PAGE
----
Lifetime Homes Standard - A summary of the Standard and comparison with Part M (Version 1)
In This Series
- 9 million tramping feet on a hardwood floor
- Solid rectangular column factors (sawn sections) loads at unit stress
- solid rectangular column factors (planed sections) April 1962
- solid rectangular beam factors (sawn sections) uniformly distributed loads at unit stress (continued) - April 1962
- solid rectangular beam factors (planed sections) uniformly distributed loads at unit stress - April 1962
Although energy efficiency has dominated the headlines in recent years, the issue of accessible and inclusive design is arguably set to make a bigger impact on dwelling design in the coming years.
The Lifetime Homes (LTH) Standard is based on 16 design criteria. These relate to either accessibility or enabling adaptability so that the dwelling can be best suited to household needs if a member of the household experiences reduced mobility. A common theme running through most of the 16 requirements is the better use of / increased need for space in order to increase accessibility standards. Space of course costs money and so good layout design will be even more crucial than it has been.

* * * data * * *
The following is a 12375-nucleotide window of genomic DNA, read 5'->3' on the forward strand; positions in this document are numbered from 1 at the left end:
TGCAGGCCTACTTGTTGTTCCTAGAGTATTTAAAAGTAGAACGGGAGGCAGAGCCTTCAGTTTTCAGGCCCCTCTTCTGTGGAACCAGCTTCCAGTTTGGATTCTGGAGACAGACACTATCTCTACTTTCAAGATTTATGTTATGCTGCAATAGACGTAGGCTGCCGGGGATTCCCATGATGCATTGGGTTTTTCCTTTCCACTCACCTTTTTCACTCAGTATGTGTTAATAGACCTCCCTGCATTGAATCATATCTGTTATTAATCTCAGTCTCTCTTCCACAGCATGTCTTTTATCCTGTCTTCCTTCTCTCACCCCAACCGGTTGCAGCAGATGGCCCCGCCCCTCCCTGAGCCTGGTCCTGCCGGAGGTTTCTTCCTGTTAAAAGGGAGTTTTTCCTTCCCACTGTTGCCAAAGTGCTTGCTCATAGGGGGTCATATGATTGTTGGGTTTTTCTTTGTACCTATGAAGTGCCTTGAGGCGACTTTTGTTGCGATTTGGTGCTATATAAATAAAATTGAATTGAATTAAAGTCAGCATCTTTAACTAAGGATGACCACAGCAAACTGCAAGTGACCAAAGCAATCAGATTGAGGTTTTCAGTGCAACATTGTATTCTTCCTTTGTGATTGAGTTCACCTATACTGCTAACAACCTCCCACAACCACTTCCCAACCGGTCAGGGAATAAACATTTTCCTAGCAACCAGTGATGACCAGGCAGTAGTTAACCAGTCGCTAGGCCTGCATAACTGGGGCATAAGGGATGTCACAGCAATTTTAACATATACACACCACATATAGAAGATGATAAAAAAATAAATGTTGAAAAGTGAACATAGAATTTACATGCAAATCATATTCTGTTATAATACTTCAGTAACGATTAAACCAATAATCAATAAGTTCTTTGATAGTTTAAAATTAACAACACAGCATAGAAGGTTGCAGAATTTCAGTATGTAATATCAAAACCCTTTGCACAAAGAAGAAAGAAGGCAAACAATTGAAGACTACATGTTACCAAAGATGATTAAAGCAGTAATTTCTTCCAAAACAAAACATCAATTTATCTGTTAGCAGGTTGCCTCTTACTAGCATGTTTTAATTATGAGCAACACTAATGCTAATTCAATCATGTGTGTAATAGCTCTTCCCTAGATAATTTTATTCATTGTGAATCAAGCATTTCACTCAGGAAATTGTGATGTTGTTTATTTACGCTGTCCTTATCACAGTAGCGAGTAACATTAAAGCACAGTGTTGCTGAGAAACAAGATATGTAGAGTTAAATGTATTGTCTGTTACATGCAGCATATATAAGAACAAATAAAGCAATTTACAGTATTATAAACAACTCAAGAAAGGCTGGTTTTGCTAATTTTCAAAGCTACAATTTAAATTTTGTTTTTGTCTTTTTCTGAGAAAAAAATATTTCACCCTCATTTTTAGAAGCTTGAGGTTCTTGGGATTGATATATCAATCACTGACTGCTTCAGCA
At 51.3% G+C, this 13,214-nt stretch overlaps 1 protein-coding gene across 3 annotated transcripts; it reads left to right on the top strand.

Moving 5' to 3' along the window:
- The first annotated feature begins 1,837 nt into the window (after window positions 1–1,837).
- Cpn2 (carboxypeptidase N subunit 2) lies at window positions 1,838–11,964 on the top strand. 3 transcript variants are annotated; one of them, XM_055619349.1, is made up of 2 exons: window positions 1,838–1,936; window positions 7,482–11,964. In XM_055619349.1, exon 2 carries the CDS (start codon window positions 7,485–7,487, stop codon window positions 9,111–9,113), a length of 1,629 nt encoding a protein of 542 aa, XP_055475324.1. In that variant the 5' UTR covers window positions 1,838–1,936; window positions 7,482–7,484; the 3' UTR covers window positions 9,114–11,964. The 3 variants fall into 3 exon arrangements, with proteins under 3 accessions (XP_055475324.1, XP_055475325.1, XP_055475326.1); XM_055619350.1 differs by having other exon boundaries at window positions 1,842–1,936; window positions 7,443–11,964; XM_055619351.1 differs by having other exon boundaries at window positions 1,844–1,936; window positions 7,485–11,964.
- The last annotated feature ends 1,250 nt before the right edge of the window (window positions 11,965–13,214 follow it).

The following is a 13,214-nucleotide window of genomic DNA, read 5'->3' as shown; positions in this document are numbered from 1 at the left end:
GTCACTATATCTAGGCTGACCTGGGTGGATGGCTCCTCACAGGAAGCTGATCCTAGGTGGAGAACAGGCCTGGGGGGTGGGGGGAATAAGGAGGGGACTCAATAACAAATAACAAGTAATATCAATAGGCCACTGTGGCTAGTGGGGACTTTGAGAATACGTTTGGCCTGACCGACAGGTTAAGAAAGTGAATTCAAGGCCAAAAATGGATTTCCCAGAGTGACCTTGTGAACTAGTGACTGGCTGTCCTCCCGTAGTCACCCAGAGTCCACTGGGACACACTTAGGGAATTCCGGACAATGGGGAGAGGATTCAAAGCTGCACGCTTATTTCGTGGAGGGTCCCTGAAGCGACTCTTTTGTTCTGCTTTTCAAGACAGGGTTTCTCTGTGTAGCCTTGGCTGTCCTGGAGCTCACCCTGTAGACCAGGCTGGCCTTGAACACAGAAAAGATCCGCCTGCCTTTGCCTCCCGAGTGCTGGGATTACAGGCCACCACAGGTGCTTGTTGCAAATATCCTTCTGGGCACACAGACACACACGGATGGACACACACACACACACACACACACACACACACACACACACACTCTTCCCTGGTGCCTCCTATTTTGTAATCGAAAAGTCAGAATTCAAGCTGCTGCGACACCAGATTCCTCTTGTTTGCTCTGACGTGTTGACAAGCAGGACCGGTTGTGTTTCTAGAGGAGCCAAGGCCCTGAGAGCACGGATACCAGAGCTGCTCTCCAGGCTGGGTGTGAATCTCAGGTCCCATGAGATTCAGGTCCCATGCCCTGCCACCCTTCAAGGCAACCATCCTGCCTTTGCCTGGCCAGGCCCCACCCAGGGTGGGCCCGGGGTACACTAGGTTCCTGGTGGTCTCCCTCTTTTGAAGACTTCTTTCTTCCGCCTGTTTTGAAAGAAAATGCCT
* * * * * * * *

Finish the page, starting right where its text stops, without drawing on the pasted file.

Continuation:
This Construction Briefing gives readers a complete summary of the Lifetime Homes Standard as well as a comparison with Part M and an explanation of how the new Standard would impact the housing industry.
- Development of the LTH standard
- Relationship to UK building regulations
- England & Wales and N. Ireland
- The criteria
- Lifetime Homes Criteria and comparison with Part M
- Specification and dimensions which meet the LTH standard for criterion 6
Through experimental analysis, James Norman, Joel Ross, Robbie Kirkbride and Toby Hill-Smith outline the damping exhibited in these complex beams.
Article from Timber 2017 Industry Yearbook
Exposed timber structures sympathetic to their rural surroundings are at the heart of a recently opened motorway service station in Gloucester.
Article from Timber 2018 Industry Yearbook